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Tomato For Diabetes
The tomato is the fruit of the plant Lycopersicon esculentum. It can also be classified as a berry as it forms from a single ovary. There are thousands of different kinds of tomatoes which vary in shape, size and color. From the small cherry tomatoes to the pear – shaped Italian ones, all of these versatile fruits have been used in different cuisines throughout the world. The tomato can be used for diabetes management.
Many diabetics also suffer from heart diseases. Tomatoes contain many ingredients which help support the body’s cardiovascular system. There are two main lines of research that link tomatoes to a healthy heart. The first involves antioxidant support while the second line of research involves fat regulation in the blood.
The heart is responsible for pumping blood which is responsible for supplying oxygen to the body. Antioxidants play a crucial role in checking the damage caused by oxygen. Here, vitamins C & E, available in high concentrations in tomatoes, play a very important role in minimizing the damage caused by oxidation. The carotenoid lycopene is another nutrient found in tomatoes that supports the heart. Lycopene has the ability to reduce the level of lipid peroxidation in the blood. Lipid peroxidation is the process in which fats in the blood or in the membranes of cells gets damaged by oxidation. The body’s immune system responds to this damage and sets off a series of reactions that can ultimately lead to atherosclerosis and a blocking of the arteries. Lycopene helps to prevent this damage from occurring.
The second line of research explores the link between tomatoes and the regulation of fats in the blood. Diets rich in tomatoes have been shown to improve the fat profile of blood. Total cholesterol levels, LDL cholesterol levels and triglyceride levels all decrease. Lycopene helps to retard the accumulation of cholesterol molecules in macrophage cells. These cells are a kind of white blood cell, and their accumulation of cholesterol is what causes atherosclerosis.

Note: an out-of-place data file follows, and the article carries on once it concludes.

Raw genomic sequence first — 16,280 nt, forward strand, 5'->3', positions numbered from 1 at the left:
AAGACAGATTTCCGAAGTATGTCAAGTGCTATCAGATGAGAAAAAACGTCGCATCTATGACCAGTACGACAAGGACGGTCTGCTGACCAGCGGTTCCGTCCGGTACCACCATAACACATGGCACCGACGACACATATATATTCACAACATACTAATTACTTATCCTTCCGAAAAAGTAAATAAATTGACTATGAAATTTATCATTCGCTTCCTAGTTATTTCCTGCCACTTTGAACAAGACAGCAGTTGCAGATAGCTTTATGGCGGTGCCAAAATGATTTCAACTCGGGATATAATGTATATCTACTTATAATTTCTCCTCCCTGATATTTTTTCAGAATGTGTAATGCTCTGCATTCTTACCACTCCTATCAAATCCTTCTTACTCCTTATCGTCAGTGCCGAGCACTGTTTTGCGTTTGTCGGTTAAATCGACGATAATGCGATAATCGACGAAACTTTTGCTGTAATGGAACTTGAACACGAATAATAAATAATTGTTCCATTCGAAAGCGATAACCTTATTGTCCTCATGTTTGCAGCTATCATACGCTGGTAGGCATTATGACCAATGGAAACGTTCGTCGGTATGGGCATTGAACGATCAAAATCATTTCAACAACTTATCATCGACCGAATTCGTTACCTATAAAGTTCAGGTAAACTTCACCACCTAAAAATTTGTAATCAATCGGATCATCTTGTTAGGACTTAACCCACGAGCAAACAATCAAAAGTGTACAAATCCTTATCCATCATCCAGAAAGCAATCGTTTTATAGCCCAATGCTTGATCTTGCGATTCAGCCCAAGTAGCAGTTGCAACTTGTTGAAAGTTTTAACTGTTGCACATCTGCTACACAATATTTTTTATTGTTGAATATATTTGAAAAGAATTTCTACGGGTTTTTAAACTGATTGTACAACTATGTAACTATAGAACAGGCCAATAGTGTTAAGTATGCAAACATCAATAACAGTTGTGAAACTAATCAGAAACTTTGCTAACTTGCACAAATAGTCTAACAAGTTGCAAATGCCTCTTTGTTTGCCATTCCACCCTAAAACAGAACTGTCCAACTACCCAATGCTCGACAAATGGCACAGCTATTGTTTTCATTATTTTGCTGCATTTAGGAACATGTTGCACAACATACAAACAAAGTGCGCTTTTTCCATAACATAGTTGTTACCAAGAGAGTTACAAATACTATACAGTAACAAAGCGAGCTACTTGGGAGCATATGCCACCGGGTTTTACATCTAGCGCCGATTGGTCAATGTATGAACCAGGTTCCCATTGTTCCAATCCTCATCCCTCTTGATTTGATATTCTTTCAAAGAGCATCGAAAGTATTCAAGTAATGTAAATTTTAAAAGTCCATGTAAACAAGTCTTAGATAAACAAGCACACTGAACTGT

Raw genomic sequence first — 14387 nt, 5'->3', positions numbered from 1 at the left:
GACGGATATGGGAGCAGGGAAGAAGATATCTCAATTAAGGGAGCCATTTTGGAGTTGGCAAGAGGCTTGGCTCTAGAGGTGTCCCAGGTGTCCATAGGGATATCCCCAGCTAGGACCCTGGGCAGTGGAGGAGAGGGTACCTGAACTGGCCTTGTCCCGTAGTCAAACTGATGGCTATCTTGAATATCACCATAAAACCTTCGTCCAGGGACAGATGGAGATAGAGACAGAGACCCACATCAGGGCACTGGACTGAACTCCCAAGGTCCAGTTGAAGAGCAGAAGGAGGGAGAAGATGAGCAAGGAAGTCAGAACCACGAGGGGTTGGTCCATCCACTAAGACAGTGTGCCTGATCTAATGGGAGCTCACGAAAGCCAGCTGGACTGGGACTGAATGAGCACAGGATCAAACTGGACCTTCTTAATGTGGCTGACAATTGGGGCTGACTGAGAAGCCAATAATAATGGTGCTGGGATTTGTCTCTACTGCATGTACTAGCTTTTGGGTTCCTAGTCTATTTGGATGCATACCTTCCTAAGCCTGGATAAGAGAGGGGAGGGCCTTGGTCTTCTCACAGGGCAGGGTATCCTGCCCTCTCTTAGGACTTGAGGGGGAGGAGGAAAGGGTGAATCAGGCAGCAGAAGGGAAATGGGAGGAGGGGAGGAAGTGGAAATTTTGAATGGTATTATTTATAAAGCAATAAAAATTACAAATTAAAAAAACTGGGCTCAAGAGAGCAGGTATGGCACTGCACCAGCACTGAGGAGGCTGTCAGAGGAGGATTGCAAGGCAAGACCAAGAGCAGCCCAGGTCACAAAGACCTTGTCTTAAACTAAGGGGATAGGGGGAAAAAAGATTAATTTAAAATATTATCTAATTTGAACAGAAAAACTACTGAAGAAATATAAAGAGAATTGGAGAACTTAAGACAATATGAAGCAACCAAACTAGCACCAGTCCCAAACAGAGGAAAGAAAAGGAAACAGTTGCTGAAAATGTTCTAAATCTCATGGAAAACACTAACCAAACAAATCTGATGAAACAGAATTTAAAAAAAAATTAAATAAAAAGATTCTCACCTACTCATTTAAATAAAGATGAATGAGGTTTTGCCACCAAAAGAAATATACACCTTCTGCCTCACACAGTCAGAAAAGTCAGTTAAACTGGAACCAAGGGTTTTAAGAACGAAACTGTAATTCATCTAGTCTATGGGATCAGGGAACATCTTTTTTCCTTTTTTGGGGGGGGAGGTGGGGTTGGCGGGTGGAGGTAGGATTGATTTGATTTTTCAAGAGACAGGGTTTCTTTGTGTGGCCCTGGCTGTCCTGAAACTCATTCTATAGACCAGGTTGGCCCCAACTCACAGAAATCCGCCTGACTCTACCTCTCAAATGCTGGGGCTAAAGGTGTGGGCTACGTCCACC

Another area where tomatoes help heart health involves blood cells called platelets. Blood platelets help in blood clotting and excessive platelet levels can cause blockages and unwanted clotting. In diabetics, platelets tend to be ‘stickier’ resulting in excessive clotting. This is why diabetics are prone to strokes and heart diseases. Tomatoes contain numerous phytonutrients which help reduce this tendency of platelets to clump together, thus decreasing the risk of blockages forming in the blood vessels. Combined with the other benefits to the heart described above, the ability of tomatoes to regulate platelet aggregation makes them a very effective means of maintaining heart health. Studies have also shown that eating about 200 grams of raw tomatoes can result in a decrease in both systolic and diastolic blood pressure in diabetics.
Other nutrients found in tomatoes play a big role in bone health and cancer prevention. Alpha tomatine, a phytonutrient found in tomatoes, has the ability to alter metabolic activity in prostate cancer cells. It can also trigger apoptosis (programmed cell death) in fully formed prostate cancer cells. Similar results have also been seen in cases of non-small cell lung cancer. Studies involving Lycopene have shown that it can reduce the risk of developing breast cancer.
Studies have shown that diets with high tomato content lower the risk of developing neurological diseases like Alzheimer’s disease. Numerous studies have linked tomato rich diets with a reduced risk of obesity. Some of the other essential nutrients in tomatoes are:
|Submitted on January 16, 2014|